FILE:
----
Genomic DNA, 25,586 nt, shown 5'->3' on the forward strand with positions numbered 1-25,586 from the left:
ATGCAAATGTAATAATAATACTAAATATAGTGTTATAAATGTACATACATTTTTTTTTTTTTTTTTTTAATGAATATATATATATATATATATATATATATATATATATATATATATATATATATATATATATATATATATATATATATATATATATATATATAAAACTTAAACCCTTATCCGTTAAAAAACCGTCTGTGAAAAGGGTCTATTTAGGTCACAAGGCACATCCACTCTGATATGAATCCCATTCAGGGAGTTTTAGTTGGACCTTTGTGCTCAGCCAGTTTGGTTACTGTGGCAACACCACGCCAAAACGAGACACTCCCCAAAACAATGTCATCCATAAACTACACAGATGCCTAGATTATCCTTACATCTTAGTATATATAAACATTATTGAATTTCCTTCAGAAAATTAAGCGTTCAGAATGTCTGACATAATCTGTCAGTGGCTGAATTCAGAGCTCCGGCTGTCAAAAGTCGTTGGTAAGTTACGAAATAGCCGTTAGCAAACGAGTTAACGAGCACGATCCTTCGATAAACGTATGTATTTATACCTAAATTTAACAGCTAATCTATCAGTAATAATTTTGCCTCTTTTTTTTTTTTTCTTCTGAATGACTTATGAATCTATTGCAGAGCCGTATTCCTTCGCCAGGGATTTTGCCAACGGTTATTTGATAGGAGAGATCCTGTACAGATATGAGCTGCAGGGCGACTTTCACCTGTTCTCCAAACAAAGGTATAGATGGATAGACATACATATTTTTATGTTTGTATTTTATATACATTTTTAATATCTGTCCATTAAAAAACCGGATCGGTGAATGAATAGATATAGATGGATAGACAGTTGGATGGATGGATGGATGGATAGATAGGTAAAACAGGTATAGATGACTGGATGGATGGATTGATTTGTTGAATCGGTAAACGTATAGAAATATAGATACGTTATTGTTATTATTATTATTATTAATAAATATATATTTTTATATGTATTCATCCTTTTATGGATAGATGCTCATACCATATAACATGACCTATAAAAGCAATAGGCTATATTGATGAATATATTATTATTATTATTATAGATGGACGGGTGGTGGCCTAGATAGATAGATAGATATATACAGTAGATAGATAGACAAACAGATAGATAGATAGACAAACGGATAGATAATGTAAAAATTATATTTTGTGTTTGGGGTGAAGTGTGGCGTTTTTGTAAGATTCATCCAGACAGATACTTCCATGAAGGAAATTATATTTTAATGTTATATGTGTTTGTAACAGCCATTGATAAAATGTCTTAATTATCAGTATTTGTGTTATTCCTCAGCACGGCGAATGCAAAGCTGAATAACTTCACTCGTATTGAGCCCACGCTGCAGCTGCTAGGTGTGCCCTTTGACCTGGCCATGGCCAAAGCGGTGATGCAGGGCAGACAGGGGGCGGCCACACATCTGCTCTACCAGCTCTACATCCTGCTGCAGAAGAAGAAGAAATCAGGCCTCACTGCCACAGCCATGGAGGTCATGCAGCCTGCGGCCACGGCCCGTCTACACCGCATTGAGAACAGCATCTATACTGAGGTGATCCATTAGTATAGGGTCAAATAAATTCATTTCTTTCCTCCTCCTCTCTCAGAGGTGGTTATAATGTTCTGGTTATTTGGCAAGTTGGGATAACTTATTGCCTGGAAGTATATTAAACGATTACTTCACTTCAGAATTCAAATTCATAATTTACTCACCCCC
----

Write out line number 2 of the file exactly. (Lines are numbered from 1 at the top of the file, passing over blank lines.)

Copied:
ATGCAAATGTAATAATAATACTAAATATAGTGTTATAAATGTACATACATTTTTTTTTTTTTTTTTTTAATGAATATATATATATATATATATATATATATATATATATATATATATATATATATATATATATATATATATATATATATATATATATATATATAAAACTTAAACCCTTATCCGTTAAAAAACCGTCTGTGAAAAGGGTCTATTTAGGTCACAAGGCACATCCACTCTGATATGAATCCCATTCAGGGAGTTTTAGTTGGACCTTTGTGCTCAGCCAGTTTGGTTACTGTGGCAACACCACGCCAAAACGAGACACTCCCCAAAACAATGTCATCCATAAACTACACAGATGCCTAGATTATCCTTACATCTTAGTATATATAAACATTATTGAATTTCCTTCAGAAAATTAAGCGTTCAGAATGTCTGACATAATCTGTCAGTGGCTGAATTCAGAGCTCCGGCTGTCAAAAGTCGTTGGTAAGTTACGAAATAGCCGTTAGCAAACGAGTTAACGAGCACGATCCTTCGATAAACGTATGTATTTATACCTAAATTTAACAGCTAATCTATCAGTAATAATTTTGCCTCTTTTTTTTTTTTTCTTCTGAATGACTTATGAATCTATTGCAGAGCCGTATTCCTTCGCCAGGGATTTTGCCAACGGTTATTTGATAGGAGAGATCCTGTACAGATATGAGCTGCAGGGCGACTTTCACCTGTTCTCCAAACAAAGGTATAGATGGATAGACATACATATTTTTATGTTTGTATTTTATATACATTTTTAATATCTGTCCATTAAAAAACCGGATCGGTGAATGAATAGATATAGATGGATAGACAGTTGGATGGATGGATGGATGGATAGATAGGTAAAACAGGTATAGATGACTGGATGGATGGATTGATTTGTTGAATCGGTAAACGTATAGAAATATAGATACGTTATTGTTATTATTATTATTATTAATAAATATATATTTTTATATGTATTCATCCTTTTATGGATAGATGCTCATACCATATAACATGACCTATAAAAGCAATAGGCTATATTGATGAATATATTATTATTATTATTATAGATGGACGGGTGGTGGCCTAGATAGATAGATAGATATATACAGTAGATAGATAGACAAACAGATAGATAGATAGACAAACGGATAGATAATGTAAAAATTATATTTTGTGTTTGGGGTGAAGTGTGGCGTTTTTGTAAGATTCATCCAGACAGATACTTCCATGAAGGAAATTATATTTTAATGTTATATGTGTTTGTAACAGCCATTGATAAAATGTCTTAATTATCAGTATTTGTGTTATTCCTCAGCACGGCGAATGCAAAGCTGAATAACTTCACTCGTATTGAGCCCACGCTGCAGCTGCTAGGTGTGCCCTTTGACCTGGCCATGGCCAAAGCGGTGATGCAGGGCAGACAGGGGGCGGCCACACATCTGCTCTACCAGCTCTACATCCTGCTGCAGAAGAAGAAGAAATCAGGCCTCACTGCCACAGCCATGGAGGTCATGCAGCCTGCGGCCACGGCCCGTCTACACCGCATTGAGAACAGCATCTATACTGAGGTGATCCATTAGTATAGGGTCAAATAAATTCATTTCTTTCCTCCTCCTCTCTCAGAGGTGGTTATAATGTTCTGGTTATTTGGCAAGTTGGGATAACTTATTGCCTGGAAGTATATTAAACGATTACTTCACTTCAGAATTCAAATTCATAATTTACTCACCCCC